EGFR now 18

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Havent been on here for a while.

Had my bloods done 5 weeks ago and EGFR was 21, seems to have gone down by 1% every 6 weeks or so. Was asked to have them done 2 weeks ago and EGFR was 18. Had to have them repeated just incase it was a one off but was still at 18.

Its decreased much quicker than previously.

Have the specialist nurse coming out to me on 23rd to discuss transplant.

My problem is, the 23rd seems so far away.

Can anyone advise what will happen at this meeting please. My head is playing games with me and freaking me out now.

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10 Replies

  • Posted

    Hi Stephy,

    Sorry to hear about your loss of kidney function.  If you are meeting with a specialist nurse to discuss transplant, that can only mean one of 2 things in my mind:

    1)  You have someone in your life (relative, friend, spouse...?) who has offered to donate a kidney, hence a live donor.  If this is the case, the nurse would talk about getting them evaluated if they haven't been already (to ensure they are healthy enough to donate), what the surgery entails, the recovery duration, what to expect, etc.

    2)  You do not have someone in your life who has offered to donate a kidney, in which case you will likely need to begin considering dialysis.  The nurse will talk about the 2 different forms of dialysis, what each will entail, pros and cons of each method, etc.

    I'm not sure if that helps or not; it might help to know if you have a living donor?

    Best wishes,

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    • Posted

      Hi Mike.

      Thank you for ur reply.

      My mum has offered to be a live donor, she has the same blood group but no other testing has been done yet to see about her health and match etc.

      Is that what will happen now?

      Will they give me info on everything?

      Im just so scared as i have 3 children and am on my own, worried for them if anything goes wrong.


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  • Posted

    I hate to be the bearer of bad news but it may be time to think about diyallis, that would mean getting a fistula, should you go with Hemodialysis. I recommend getting ready early , I didn't and the delay was created a lot of pain and suffering I could have bypassed should I have acted sooner. It is better to have a fistula and not need it, than need it and not have one. The thing to remember is you are not alone, a lot of people have been where you are, and are doing well just one day at a time .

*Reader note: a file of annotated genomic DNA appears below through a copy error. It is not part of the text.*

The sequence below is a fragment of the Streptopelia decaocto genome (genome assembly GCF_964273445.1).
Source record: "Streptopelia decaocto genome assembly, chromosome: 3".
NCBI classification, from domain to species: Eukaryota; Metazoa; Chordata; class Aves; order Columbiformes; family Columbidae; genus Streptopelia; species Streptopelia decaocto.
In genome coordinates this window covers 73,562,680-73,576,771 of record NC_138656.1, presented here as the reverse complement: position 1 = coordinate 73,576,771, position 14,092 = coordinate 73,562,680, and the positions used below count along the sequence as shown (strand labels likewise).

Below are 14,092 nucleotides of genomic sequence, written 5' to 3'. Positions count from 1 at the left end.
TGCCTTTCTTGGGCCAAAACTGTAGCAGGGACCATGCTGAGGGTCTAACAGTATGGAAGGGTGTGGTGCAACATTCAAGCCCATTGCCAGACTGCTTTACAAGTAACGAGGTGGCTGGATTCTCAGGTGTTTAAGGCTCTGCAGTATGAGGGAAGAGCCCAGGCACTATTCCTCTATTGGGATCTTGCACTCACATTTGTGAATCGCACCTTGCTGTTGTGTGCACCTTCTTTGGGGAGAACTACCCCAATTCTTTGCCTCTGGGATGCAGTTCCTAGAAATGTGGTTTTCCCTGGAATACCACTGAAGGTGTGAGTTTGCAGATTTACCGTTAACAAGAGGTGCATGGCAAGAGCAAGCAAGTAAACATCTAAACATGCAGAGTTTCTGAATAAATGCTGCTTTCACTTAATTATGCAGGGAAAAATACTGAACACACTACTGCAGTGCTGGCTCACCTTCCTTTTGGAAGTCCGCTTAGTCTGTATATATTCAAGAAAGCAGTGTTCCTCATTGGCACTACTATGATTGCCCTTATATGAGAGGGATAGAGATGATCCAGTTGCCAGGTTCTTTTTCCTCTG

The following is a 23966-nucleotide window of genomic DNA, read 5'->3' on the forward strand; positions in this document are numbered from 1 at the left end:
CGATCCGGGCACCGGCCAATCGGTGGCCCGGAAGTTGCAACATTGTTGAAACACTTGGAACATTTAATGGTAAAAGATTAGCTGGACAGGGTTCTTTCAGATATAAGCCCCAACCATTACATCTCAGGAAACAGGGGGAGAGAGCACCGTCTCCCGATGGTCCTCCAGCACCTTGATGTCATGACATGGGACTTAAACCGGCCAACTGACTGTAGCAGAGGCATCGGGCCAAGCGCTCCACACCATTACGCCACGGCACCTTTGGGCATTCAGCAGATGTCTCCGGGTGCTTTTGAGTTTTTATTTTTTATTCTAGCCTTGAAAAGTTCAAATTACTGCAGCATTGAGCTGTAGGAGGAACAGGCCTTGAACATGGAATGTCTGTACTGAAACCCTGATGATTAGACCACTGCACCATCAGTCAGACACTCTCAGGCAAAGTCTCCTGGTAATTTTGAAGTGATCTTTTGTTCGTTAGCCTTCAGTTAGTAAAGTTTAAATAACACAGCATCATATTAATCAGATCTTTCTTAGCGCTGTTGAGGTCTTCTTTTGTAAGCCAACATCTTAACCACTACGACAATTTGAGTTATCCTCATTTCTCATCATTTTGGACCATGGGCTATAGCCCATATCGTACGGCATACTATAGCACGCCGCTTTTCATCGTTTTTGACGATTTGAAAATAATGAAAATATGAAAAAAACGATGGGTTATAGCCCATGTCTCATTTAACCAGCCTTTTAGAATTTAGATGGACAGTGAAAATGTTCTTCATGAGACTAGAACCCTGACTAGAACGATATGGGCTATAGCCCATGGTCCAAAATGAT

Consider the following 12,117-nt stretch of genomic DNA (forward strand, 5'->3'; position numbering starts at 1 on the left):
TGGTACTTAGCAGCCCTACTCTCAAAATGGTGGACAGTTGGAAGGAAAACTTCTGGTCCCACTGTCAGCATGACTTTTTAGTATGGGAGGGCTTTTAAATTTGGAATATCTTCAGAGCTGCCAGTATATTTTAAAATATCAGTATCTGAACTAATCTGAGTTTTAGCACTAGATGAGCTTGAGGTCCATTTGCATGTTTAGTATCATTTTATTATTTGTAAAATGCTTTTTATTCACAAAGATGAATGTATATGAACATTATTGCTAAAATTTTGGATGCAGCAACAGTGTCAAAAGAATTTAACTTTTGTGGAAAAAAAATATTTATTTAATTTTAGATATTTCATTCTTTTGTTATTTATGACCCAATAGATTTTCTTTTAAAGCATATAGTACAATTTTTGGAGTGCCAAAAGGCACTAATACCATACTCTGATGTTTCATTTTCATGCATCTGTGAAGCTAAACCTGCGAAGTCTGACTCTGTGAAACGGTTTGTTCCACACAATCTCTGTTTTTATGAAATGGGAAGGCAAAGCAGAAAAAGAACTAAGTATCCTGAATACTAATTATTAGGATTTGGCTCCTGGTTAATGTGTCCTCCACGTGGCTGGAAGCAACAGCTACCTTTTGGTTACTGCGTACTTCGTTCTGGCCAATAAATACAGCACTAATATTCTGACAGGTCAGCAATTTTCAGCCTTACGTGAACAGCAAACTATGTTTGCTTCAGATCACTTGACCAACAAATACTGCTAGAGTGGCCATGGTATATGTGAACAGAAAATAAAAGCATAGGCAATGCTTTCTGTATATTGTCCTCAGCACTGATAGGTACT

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    • Posted

      Hi James,

      Thanks for reply.

      Can I ask, if there is a live donor available do you have to have dialysis? I dont know anything really tbh and dont know if that is what happens before transplant or can it be avoided?

      Thanks again, steph

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  • Posted


    My GFR dropped quickly towards the end. I have a live doner and the work up started in May 2014 we will transplant in Sep this year it can take time.  You also go on the live doner list anway up until you are given a date for transplant from your mum, it also depends on what antibodies she has the same blood group is just part of it.  You will bot have various tests etc and it takes time.  You will need to pick a type of dialysis there are two types, hospitals like you to have peritoneal where posible but the choice is yours at the end of the day and if you don't like one you can change no problem.  Google haemo and peritoneal and see which is best for you.  I have peritoneal and do this myself at home each nightm this suits my life style better as I am young and have a family and I still work.  You have to have an operation to fit a tenkoff catheter I was in and out the same same day just couldn't stand up straight lol.  It takes about 2 weeks to heal and then you go to your local renal unit to learn how to do the dialysis mine took about a week but you have the nurses on call 24/7 so not scary.  It doesn't really hurt but I am only thin so can't stand much fluid.  The macchine puts a set amount of fluid called the fill then it stays for a bit thats called the dwell then it emptys into a bag thats called the drain, this happens a few times then you geet up and off to go.  There are less restrictions fluid food etc I don't know much about haemo only what I have read so wouldn't be fair to give my opinion of that.  Ask to visit some of the people who actually have it.  I was 9% GFR before I started dialysis and by that stage felt pretty crap and I couldn't eat, couldn't even look at food it made me feel sick.  Everyone is different though and I was breathless.  AFter about 4 weeks on dialysis I started to feel better.  Even if you know its coming the day you are told it still knocks you for 6 don't be scared there are lots of people to help and advise dialysis is not that bad its just the unknown. Keep us posted and chin up you will be fine xx

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    • Posted

      Thank you so much Helen. Ive had this since i was 5 but its only gotten worse since having my children.

      I had so many questions but you have explained things so well i feel much more at ease with it all now. I cant believe it takes so long though.

      Thank you and i really hope all goes well for you next month and let us know how your doing x

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    • Posted